Lung cancer is the leading cause of cancer death in the US and smoking is by far the largest risk factor – linked to about 90% of these cancers, according to the CDC. Among other lifestyle factors, researchers are looking at how diet may play a role and this week, a new study found an association between glycemic index and lung cancer.
Glycemic index (GI) is a measure of how much a food with carbohydrates increases your blood sugar. Foods like sugary beverages and cereals made with refined grains are examples of foods high in GI. Previous studies have found associations of GI with other cancers, including colorectal and stomach cancers. AICR’s CUP report on endometrial cancer in 2013 found that that a high glycemic load (related to GI) diet increases risk for this cancer. Read more… “New Study: Glycemic Index and Lung Cancer”
How messy is your kitchen? A new study suggests that chaotic environments, such as a messy kitchen, and our mind-set in that environment may affect our ability to make healthy choices when it comes to snacking.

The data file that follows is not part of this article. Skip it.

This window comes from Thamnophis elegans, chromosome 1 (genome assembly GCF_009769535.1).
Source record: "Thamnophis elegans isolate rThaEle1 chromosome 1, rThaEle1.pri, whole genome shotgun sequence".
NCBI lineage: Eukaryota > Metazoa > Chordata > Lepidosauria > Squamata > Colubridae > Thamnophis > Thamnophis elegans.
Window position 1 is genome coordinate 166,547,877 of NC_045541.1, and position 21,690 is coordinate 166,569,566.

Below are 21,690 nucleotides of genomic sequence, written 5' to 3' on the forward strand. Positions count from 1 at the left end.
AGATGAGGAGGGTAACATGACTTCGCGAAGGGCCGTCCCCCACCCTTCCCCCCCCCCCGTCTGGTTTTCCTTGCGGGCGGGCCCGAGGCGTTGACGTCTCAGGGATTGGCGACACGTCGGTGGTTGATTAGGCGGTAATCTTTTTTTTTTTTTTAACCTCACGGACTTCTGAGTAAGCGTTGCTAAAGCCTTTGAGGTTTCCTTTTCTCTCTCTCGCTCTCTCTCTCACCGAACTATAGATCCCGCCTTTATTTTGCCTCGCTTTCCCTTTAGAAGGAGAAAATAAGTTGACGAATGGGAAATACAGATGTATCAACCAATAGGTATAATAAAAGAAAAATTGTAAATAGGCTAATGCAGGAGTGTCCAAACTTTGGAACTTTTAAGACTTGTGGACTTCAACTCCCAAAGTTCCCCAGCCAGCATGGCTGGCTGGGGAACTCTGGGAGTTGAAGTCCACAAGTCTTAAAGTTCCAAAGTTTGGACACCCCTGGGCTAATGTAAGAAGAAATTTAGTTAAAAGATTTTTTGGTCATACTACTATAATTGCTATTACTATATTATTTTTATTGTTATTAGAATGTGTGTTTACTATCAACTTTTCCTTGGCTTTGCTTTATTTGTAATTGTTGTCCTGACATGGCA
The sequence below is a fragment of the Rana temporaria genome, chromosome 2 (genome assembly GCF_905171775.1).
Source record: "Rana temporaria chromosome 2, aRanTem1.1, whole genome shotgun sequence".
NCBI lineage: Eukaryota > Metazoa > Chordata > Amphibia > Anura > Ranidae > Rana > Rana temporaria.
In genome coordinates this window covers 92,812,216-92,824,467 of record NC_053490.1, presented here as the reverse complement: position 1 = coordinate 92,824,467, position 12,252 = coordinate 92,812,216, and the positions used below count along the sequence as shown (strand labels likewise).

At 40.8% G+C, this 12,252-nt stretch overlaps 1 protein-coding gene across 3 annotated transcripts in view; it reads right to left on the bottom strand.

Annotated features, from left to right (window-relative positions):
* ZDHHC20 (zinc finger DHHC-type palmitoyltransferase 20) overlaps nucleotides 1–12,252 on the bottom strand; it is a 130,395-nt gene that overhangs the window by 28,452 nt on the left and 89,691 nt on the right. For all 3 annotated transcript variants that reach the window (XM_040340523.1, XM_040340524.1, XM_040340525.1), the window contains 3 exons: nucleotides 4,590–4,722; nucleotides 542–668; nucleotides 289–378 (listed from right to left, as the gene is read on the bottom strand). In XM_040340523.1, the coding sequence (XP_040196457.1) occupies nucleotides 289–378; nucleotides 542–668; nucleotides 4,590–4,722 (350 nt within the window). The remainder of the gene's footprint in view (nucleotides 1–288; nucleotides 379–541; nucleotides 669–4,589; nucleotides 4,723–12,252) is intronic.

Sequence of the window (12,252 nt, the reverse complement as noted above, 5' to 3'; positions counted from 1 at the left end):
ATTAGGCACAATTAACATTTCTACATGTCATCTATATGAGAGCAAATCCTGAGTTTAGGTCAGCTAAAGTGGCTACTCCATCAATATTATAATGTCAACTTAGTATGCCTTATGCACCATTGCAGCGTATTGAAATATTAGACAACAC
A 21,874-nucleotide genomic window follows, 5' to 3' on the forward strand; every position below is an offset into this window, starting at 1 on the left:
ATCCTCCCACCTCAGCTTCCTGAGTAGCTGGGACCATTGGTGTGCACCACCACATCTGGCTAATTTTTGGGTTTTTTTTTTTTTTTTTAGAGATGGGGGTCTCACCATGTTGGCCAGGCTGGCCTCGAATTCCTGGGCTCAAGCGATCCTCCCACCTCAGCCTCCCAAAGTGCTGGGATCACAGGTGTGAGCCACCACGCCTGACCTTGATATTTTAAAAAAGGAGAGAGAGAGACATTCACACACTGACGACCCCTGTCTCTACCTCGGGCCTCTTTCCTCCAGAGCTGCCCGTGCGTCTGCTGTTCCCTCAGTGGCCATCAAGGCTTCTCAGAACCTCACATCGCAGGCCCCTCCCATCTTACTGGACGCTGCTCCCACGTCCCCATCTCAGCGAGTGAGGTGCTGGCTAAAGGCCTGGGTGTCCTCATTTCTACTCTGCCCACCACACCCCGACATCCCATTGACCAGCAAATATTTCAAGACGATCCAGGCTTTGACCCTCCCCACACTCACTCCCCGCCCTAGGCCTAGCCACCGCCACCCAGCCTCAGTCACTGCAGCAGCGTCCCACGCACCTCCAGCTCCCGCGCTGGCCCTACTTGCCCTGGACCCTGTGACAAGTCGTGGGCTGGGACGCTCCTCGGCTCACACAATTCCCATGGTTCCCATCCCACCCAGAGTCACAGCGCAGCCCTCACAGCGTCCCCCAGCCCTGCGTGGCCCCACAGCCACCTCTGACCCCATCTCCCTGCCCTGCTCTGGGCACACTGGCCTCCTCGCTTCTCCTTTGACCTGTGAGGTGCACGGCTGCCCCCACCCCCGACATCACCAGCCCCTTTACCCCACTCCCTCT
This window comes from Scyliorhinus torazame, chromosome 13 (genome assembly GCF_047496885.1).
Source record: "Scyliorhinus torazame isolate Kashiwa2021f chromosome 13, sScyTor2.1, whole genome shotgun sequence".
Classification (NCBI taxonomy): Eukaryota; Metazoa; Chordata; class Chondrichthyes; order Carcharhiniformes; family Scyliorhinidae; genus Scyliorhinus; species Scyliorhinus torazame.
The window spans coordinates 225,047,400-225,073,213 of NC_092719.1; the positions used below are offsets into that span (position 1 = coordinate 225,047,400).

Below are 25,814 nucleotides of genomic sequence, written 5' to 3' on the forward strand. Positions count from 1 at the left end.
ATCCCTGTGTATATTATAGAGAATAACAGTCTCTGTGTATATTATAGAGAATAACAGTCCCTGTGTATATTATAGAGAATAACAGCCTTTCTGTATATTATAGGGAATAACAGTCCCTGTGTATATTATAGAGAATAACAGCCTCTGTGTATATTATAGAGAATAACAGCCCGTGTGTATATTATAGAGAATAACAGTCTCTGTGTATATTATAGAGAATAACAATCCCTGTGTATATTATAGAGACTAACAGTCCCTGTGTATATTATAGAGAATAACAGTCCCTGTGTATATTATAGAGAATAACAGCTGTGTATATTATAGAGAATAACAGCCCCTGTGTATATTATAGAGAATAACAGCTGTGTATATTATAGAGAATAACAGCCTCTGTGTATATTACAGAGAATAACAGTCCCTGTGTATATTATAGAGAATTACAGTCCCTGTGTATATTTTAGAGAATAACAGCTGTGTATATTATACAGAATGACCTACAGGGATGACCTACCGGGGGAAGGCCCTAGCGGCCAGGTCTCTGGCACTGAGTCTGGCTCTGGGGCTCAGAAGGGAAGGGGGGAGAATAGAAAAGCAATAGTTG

Choosing healthy meals and snacks can help to maintain a healthy weight and decrease cancer risk. This means that by decreasing chaos and feeling more in control, you may make it easier to eat healthy for cancer prevention.
Female college undergraduate students were put into either a standard kitchen or a messy chaotic kitchen. The standard kitchen was organized and quiet with no disruptions. In contrast the chaotic kitchen was messy with tables out of place and pots and pans scattered around. During the experiment, the chaotic kitchen participants were interrupted by researchers moving tables and banging put and pans as they cleaned up the mess.
For postmenopausal women who are overweight, it makes sense that losing weight could reduce their risk of breast cancer because being overweight or obese increases the risk. But when overweight women are working to shed pounds, is it primarily exercise or cutting calories that makes more of a difference in lowering the risk?
Both, suggests a new study, with weight loss fueled primarily by exercise possibly leading to even more benefits – at least in the short-term for certain markers of breast cancer.
The study is one of the few randomized controlled trials that focuses on teasing apart the effect of diet versus exercise on breast cancer risk. It was published this week in Cancer Epidemiology, Biomarkers & Prevention.